There are many issues involved in copyright protection law that may require the services of an experienced attorney. The firm can provide services such as copyright litigation representation, registering copyright protection, and counseling as to liability, fair use on the Internet, intellectual property audits and more. Contact the firm about your copyright issue for more about the Lexero advantage. Remember, the initial consultationwith an experienced Washington DC Copyright Lawyer is free of charge.

More About Copyright

In today’s digital world, issues of copyright become more and more salient to small business and consumers. Copyright is the legal term used to describe the rights a person has to control the use of their original works. By assuring that the original owner of a work can control legal control over it’s use, innovation and creativity is encouraged. If a person could not control their original works and the ways in which the works were used, there would be little incentive for artists, writers, musicians and others to educate and entertain us.

Of course, we wouldn’t want to have to have all of the original works ever created exclusively under the control of the original author, because it would prevent us from learning or commenting on the original works.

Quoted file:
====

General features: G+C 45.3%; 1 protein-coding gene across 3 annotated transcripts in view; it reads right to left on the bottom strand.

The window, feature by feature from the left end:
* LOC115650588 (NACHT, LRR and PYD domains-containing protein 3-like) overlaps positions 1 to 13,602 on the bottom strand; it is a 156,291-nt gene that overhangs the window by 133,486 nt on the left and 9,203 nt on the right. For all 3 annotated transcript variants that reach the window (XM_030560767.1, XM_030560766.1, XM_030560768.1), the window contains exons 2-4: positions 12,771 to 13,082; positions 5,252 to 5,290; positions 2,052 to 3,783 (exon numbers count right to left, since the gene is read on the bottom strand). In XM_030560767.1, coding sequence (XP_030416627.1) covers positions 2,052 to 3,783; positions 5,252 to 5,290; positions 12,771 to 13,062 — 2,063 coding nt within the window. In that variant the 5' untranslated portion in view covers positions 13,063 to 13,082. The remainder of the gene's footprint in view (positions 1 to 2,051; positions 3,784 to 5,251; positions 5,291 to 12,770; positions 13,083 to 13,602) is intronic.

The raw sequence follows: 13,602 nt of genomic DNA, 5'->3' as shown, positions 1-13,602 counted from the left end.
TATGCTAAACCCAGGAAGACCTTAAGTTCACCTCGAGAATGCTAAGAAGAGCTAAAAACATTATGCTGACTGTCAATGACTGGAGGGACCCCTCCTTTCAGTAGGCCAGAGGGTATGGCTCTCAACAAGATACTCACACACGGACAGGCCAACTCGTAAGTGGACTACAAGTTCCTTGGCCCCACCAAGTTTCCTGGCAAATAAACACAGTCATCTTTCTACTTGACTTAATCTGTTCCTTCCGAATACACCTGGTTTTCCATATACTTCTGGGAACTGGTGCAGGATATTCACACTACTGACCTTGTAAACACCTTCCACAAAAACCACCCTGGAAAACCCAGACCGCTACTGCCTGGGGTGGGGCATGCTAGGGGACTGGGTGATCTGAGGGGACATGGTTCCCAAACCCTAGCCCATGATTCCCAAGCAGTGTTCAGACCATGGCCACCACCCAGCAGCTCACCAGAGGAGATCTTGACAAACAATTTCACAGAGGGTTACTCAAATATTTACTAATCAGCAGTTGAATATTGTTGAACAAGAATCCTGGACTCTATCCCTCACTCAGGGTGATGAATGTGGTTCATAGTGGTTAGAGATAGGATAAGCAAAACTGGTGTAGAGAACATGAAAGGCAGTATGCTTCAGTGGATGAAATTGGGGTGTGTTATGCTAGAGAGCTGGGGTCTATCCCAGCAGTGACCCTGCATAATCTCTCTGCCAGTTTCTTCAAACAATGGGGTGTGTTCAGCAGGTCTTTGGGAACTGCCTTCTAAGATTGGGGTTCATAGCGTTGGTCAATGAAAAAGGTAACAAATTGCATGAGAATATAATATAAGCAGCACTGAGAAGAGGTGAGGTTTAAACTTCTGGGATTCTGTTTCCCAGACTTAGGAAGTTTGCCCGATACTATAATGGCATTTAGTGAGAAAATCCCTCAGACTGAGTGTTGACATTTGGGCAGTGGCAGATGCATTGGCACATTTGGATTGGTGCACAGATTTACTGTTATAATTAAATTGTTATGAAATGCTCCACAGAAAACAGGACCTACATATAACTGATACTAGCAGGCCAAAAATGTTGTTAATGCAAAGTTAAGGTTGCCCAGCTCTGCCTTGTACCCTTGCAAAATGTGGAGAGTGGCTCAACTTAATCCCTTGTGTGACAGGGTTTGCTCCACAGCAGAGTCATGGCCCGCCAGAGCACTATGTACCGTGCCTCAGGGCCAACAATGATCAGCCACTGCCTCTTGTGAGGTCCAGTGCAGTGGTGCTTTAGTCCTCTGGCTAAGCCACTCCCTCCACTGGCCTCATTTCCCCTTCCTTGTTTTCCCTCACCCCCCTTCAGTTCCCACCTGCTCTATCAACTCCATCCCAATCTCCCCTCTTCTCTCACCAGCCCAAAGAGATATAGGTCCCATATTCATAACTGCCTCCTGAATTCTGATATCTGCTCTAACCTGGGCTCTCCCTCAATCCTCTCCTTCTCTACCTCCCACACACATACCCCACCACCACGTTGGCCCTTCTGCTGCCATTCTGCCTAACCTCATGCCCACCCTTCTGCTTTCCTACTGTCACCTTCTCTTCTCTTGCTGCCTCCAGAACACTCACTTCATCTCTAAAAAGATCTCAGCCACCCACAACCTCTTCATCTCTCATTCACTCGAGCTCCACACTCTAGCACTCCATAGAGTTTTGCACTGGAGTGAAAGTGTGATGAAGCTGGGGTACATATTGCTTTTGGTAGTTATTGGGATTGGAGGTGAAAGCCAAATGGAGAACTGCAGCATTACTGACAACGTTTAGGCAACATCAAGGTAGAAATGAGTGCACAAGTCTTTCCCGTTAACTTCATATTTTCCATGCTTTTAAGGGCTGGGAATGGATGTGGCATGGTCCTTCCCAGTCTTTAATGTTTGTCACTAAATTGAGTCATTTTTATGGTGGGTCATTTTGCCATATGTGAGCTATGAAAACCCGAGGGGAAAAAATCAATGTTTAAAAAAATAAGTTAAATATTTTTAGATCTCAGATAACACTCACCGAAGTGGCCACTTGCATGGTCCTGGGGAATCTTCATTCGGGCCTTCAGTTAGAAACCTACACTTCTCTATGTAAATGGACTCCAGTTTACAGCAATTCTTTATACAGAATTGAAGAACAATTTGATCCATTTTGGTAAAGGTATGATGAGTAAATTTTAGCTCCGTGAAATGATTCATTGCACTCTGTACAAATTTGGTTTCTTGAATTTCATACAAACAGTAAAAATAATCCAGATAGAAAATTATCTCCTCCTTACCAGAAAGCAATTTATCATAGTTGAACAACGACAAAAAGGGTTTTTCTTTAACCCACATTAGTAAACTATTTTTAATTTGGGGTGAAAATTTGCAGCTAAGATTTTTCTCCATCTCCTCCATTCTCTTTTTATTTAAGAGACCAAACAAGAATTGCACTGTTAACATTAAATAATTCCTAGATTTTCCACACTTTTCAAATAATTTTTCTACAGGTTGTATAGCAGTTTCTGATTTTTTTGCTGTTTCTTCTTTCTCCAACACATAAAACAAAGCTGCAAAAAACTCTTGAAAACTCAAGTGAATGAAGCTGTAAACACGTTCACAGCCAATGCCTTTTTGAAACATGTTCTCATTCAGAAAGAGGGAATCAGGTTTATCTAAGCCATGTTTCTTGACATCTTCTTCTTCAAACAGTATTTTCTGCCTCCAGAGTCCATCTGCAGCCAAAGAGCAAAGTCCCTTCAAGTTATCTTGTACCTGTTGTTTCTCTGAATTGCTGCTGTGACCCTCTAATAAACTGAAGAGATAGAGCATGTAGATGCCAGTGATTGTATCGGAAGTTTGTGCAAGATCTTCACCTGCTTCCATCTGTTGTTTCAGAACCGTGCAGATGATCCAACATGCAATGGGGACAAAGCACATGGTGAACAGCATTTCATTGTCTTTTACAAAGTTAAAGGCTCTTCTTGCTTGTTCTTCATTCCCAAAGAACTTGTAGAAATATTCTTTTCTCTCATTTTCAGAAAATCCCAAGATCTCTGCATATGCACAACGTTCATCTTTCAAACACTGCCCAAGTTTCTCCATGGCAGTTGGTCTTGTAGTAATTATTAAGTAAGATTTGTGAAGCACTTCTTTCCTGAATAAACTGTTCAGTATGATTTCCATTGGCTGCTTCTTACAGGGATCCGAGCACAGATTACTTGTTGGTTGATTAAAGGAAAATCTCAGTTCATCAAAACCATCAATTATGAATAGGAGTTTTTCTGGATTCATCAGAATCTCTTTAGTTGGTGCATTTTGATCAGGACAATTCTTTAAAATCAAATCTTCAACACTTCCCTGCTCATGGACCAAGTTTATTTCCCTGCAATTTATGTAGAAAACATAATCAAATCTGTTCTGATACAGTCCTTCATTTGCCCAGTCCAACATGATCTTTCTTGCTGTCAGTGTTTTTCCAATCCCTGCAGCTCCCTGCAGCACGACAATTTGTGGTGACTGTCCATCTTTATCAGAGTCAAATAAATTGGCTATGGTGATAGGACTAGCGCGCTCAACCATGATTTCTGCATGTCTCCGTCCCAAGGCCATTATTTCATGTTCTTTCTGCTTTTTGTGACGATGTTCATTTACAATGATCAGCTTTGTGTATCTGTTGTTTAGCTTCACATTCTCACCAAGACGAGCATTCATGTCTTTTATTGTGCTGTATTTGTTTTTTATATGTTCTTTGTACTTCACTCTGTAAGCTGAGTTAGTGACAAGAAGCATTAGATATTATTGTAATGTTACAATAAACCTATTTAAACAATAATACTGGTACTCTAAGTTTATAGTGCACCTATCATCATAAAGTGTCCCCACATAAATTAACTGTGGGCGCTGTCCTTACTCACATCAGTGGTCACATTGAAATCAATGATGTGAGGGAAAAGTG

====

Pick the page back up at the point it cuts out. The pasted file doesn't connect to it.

Section 107 of the United States Copyright Act (17 U.S.C. 107) understands this problem by setting out certain exceptions to a creator’s copyrights. These exceptions are generally known as “Fair Use” exceptions. A person other than the creator of the original work may use the work for purposes of “criticism, comment, news reporting, teaching (including multiple copies for classroom use), scholarship, or research.”

The rights that belong to an original creator of a work are found in the United States Copyright Act (17 U.S.C. 106). Because we don’t want every original work to have to be registered or regulated, copyright automatically attaches to an original work once the work is published in some way. A work may be published in a traditional way, such as in a book or on a compact disc, or it may be published in other ways, such as posting on a blog or website, sending an e-mail or performing a song at a coffee house. Generally, as long as the work is shared with others in some “permanent” way, the work has been published and may be protected by copyright. For example, the words you are reading right now are protected by copyrights, because this is an original work that has been published on the Lexero website.